Imagine a future in which the governmental and corporate sectors have total control over people; where they share full disclosure of all information about you - from what you had for breakfast seven years ago to the type of fantasies you play out in your head when no one is looking - and that they use this information to make sure you stay in line and, of course, to sell you things. Imagine a future where every motion, thought, and act is recorded, analyzed and incorporated into a system of Absolute Control. As Jensen and Draffan show in this book, such a future is rapidly approaching. In fact, it is almost here.
A few up-coming technologies discussed in this book include: Radio frequency tags (RFID) that have the power to number, identify, catalog and track every item in the world; mind-reading machines; thought implantation, using a beam of sound transmitted from hundreds of yards away so focused that only one person can hear it; ubersoldiers that can leap buildings, deflect bullets with hard exoskeletons and even become invisible; remote-controlled animals; vehicle tracking systems; nanotechnologies that can target and destroy a specific group of people; pills for everything - including the suppression of pesky emotions, like fear and remorse; the e-man and uploading the human brain; smart dust; Domestic Control Hover Drones: silent, remote controlled drones capable of chasing people at fifty miles per hour, equipped with video cameras, thermal imaging sensors, microphones which can pick up a conversation at more than a quarter mile, voice transmitters ("Stop, this is the police!") and a stun-gun.
Frightened yet? No worries. "So long as you do what they tell us, we have nothing to hide, and nothing to fear." Right? Along with the authors, I am not so sure about that. The oppressive technologies Jensen and Draffan discuss in this book are downright terrifying. Yet it is really terrifying to know that our government is developing much scarier things behind closed doors. Those technologies we know about are the ones that are supposed to wow us over. However, for me personally, there is nothing awe-inspiring about the prospect of having my thoughts read, hearing Big Brother's voice in my ear, being chased by hover drones, or digitally chipped with an RFID tag. There is nothing inspiring about living inside Bentham's Panopticon. No, so long as we do what they tell us, we have everything to fear.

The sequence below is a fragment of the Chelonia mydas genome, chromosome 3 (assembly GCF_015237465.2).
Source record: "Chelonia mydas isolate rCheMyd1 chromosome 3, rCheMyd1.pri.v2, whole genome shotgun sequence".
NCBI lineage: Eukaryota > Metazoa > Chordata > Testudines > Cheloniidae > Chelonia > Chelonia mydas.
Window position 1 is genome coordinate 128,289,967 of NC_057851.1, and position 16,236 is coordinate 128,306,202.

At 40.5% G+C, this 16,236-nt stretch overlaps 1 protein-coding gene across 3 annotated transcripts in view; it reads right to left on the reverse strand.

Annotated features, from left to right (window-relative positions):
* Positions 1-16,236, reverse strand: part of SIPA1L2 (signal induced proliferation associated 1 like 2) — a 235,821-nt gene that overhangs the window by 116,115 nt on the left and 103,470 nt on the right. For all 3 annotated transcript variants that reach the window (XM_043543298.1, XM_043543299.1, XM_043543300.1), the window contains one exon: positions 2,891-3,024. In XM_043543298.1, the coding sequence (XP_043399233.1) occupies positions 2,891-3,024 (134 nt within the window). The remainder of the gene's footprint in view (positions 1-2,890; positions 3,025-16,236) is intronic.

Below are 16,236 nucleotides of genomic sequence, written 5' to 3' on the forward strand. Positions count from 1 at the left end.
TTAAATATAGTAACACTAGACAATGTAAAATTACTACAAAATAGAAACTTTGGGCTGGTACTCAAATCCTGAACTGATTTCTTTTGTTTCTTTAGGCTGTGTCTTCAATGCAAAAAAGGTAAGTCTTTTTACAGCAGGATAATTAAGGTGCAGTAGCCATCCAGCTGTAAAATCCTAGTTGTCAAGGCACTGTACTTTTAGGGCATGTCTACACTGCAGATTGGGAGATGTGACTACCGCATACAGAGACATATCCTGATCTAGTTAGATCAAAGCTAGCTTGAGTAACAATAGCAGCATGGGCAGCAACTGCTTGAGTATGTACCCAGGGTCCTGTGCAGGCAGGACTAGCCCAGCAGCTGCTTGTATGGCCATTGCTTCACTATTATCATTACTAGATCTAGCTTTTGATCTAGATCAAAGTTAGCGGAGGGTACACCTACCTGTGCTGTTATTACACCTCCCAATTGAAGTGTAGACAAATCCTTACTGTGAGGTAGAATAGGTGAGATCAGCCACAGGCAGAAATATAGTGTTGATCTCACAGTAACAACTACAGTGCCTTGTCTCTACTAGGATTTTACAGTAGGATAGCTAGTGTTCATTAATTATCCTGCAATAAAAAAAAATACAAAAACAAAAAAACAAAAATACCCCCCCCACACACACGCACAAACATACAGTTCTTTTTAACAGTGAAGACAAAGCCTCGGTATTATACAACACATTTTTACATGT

Yet long before we allow ourselves to be ruled by outward machines, we must submit to the fundamentalist machine religions of Christianity, Science, Capitalism, Bureaucracy and Progress. These institutions obliterate diversity by coercing us into distrusting our own direct experience and defer to experts. The mantras of futility should sound familiar: outside science there is no knowledge; outside technology there is no comfort; outside capitalism there are no economic transactions; outside industrial civilization there is no humanity, and outside the Panopticon there is no security. Outside the system, nothing is imaginable.
Running concomitant with the progress of science and technology is the disempowerment of people, our increasing separation from nature and the exponential growth of social chaos. As history advances, we are increasingly individualized, stripped naked under the gaze of a cold, abstract power. As bureaucracy and its rules of efficiency, quantification and redundancy expand, we experience the death of creativity, spontaneity and hope. Progress becomes a sort of downward spiral, in which every emotion "except pain, rage, triumph, and self-abasement" are eradicated, to borrow from Orwell. "Everything else we will destroy - everything."
Aside from the great pyramids of technology and power, there really isn't much left to destroy in the natural world. We have already laid waste to the earth: We have initiated the greatest extinction in 65 million years, the primeval forests have been largely leveled, the climate has been irrevocably altered, and all of the air, food and water we need to live as organic beings has been laced with deadly pollutants. Really, what's left? What is worth saving in this system of destruction?
What the panoptic guards do not want you to know is that there is another way to live. Indeed, there are many other ways. Thousands of tribal cultures succeeded (and the ones that are left are still succeeding, insofar we let them) in living harmoniously in the natural world. As the authors note, these cultures were based on gift giving and the maintenance of close, face-to-face relationships that encourage egalitarianism. Our culture, on the other hand, the culture of the machine, is based upon economic relationships characterized by buying and selling. Lawyers and shopkeepers are the primary mediators.
How do we leave the panopticon? What's the exit strategy? "All it will take for this whole rotten system to collapse is for enough of us to learn to say NO. And to say NO again. And again. And again." Say no to your destructive job, and do something positive. Say no to the global economy, and start living locally. Say no to politics, and stage a revolution. Say no to your car, and walk for a change. Say no to oppression, and exit the machine.